When there is actual integration between business and information technology, business alignment will become an obsolete term. IT needs to be integrated like one of the jets in the Blue Angels rather than just another plane that is called upon when they are needed.

How much is information technology integrated with your business?

If you would like to learn more about a career in Project Management, get Lew’s book Project Management 101: 101 Tips for Success in Project Management on Amazon.

Please feel free to provide feedback in the comments section below.

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Stakeholder Management for Project Managers

Case study – The stakeholder from hell

Stakeholder Management for Project Managers
Stakeholder Management for Project Managers

Melvin was a project manager on a software development project. On a weekly basis, he reported status via a conference call with project stakeholders that were distributed around the world. The meeting was usually a formality. Melvin sent the status report the day before to all stakeholders for them review before the meeting.

Donna, the lead stakeholder was particularly difficult at times. She had a habit of taking one small detail and turning it into a big problem. Because of that, Melvin always entered this meeting with some trepidation.

In one particular status call, he reported on a requirements review meeting that had been held earlier in the week. As soon as he mentioned the meeting, Donna spoke up, “Why wasn’t I invited to that meeting?”

There was a moment of silence as Melvin considered her question. “I thought you were invited.” He replied.

Donna had found her problem. “I was not invited to that meeting! I need to be invited to any meeting where we review business requirements!” She went on for what seemed like several minutes to Melvin. When she was done, or at least paused long enough for him to reply, he apologized for the oversight. She continued to scold him for a few minutes before he continued on with his status.

After the meeting, Melvin flipped his laptop open and looked up the meeting invitation. Donna had indeed been invited to the meeting. She did not respond to the invitation, which is why it didn’t show up on her calendar.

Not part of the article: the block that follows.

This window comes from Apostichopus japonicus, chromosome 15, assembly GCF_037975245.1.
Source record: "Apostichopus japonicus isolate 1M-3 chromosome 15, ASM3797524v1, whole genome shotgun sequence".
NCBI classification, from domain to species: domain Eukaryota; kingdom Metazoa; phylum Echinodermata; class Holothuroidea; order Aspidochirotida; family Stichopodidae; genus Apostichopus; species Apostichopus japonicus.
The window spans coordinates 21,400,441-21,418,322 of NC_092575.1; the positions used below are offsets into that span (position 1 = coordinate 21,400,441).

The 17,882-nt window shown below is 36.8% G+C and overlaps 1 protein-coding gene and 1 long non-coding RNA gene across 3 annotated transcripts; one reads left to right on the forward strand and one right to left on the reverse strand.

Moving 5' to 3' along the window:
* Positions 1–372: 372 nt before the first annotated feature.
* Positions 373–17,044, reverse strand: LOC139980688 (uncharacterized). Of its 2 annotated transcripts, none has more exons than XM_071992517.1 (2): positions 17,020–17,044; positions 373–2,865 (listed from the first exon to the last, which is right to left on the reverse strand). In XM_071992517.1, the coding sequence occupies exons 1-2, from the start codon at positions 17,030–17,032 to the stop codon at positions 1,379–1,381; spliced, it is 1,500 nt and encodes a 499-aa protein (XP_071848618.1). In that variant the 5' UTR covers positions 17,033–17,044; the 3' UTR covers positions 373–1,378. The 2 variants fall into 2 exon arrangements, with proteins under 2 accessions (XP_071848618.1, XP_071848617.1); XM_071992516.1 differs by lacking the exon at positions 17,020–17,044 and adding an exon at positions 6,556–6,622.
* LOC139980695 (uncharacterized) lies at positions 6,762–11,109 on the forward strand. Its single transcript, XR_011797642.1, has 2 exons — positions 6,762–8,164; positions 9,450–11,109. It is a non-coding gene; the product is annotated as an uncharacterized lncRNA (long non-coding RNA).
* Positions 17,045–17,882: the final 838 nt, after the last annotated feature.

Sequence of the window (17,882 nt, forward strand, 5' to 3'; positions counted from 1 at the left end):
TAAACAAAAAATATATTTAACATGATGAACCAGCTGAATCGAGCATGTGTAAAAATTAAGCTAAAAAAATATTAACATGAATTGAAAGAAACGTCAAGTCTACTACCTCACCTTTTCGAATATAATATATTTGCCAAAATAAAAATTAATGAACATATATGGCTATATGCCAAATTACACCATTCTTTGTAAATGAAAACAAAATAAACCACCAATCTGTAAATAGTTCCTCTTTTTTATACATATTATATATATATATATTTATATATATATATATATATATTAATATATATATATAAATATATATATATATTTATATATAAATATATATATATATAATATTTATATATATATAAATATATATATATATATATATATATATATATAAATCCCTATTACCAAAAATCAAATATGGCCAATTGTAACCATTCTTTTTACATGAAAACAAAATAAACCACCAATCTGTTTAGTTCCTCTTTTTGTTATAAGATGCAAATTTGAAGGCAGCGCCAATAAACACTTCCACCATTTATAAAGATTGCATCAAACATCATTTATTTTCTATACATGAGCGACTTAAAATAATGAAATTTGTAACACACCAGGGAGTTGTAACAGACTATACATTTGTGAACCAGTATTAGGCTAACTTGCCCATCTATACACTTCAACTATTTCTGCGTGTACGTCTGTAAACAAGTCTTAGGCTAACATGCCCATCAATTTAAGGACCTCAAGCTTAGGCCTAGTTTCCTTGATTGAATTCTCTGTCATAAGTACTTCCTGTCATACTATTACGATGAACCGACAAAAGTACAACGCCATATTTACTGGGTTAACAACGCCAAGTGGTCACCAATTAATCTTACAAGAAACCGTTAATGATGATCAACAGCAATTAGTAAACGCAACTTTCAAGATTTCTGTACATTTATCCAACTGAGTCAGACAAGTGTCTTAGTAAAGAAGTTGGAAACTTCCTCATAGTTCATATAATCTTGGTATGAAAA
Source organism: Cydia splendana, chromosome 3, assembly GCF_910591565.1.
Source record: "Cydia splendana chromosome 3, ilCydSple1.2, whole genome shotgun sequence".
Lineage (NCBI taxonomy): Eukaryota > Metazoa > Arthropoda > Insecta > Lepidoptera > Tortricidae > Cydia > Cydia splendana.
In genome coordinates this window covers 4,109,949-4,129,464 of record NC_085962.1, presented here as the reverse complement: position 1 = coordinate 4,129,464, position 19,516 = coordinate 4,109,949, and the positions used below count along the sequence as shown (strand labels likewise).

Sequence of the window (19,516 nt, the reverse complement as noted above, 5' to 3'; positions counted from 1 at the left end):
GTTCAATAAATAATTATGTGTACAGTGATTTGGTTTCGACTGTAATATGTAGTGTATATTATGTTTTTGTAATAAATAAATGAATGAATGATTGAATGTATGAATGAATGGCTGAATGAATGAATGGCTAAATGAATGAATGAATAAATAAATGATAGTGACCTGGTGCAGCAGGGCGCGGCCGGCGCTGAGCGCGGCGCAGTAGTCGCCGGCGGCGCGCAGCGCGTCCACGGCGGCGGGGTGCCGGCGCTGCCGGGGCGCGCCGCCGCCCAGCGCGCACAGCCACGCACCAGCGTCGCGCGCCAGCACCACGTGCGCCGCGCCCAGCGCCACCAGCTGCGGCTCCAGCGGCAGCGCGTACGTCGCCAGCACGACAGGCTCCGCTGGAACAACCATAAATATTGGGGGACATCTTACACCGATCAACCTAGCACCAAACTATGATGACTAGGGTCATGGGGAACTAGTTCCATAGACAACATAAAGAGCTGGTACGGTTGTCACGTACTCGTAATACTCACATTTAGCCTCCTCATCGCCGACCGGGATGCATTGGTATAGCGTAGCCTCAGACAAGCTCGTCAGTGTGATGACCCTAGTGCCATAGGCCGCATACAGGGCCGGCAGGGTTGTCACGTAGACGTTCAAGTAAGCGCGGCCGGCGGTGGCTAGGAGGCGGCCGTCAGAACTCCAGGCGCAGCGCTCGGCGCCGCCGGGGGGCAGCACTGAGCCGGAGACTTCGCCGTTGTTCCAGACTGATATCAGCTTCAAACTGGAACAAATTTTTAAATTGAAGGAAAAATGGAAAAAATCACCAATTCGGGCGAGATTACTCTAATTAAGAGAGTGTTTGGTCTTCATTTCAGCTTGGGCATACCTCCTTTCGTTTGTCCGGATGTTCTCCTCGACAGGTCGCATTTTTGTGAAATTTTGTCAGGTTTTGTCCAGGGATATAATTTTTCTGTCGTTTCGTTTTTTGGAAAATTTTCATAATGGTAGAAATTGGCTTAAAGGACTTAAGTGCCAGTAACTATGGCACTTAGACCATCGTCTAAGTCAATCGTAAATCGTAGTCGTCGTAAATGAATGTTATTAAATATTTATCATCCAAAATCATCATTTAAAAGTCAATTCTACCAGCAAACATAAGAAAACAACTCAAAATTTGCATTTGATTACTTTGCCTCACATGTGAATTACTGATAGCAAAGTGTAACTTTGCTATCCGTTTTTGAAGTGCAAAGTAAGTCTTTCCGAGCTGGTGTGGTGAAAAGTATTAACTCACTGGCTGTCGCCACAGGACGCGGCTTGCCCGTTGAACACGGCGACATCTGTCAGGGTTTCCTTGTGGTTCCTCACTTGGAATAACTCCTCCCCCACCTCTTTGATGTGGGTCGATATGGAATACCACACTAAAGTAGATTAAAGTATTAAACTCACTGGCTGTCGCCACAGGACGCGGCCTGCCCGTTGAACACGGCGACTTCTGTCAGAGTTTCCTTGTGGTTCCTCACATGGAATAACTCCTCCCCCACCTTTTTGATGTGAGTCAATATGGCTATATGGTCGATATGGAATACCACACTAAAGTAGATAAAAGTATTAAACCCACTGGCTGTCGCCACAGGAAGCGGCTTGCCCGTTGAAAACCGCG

Project stakeholder management can be a difficult aspect of project management. Some stakeholders, like Donna, can be intentionally difficult and seem almost impossible. Others may be easier to deal with. But they will almost always have high expectations.

To be successful, a project manager needs to know how to manage the stakeholders in order to manage a project.

Managing Expectations

It is important to start the project out on the right foot. This can be most effective if expectations are set with all stakeholders on the team.

For project team members, meet with the team as part of the kickoff meeting and develop a set of team norms. This is a list of self-prescribed and self-enforced rules and regulations. Some of the rules that my teams have come up with include keeping music limited to headphones at volumes others can’t hear. If the team has flexible hours, the team may establish a window of time that everyone is present so that they know when to schedule meetings.

The expectation should also be set with team members about the project manager’s accessibility, when can they call the project manager and when should they wait or send an email.

The project team should also know what to expect throughout the project. Explain the major milestones and what you hope to accomplish at each point. Changes may occur and the expectation should be set for that as well. When the changes do take effect, let the team know how you expect to deal with those changes. If there is a change management process, this is the time to explain it to them.

Business stakeholders need to know what to expect from the project as well. Meet with the key stakeholders and make them familiar with your management style. Explain to them the purpose of the project and how long it will take to accomplish everything. They should also be made aware of your change management process.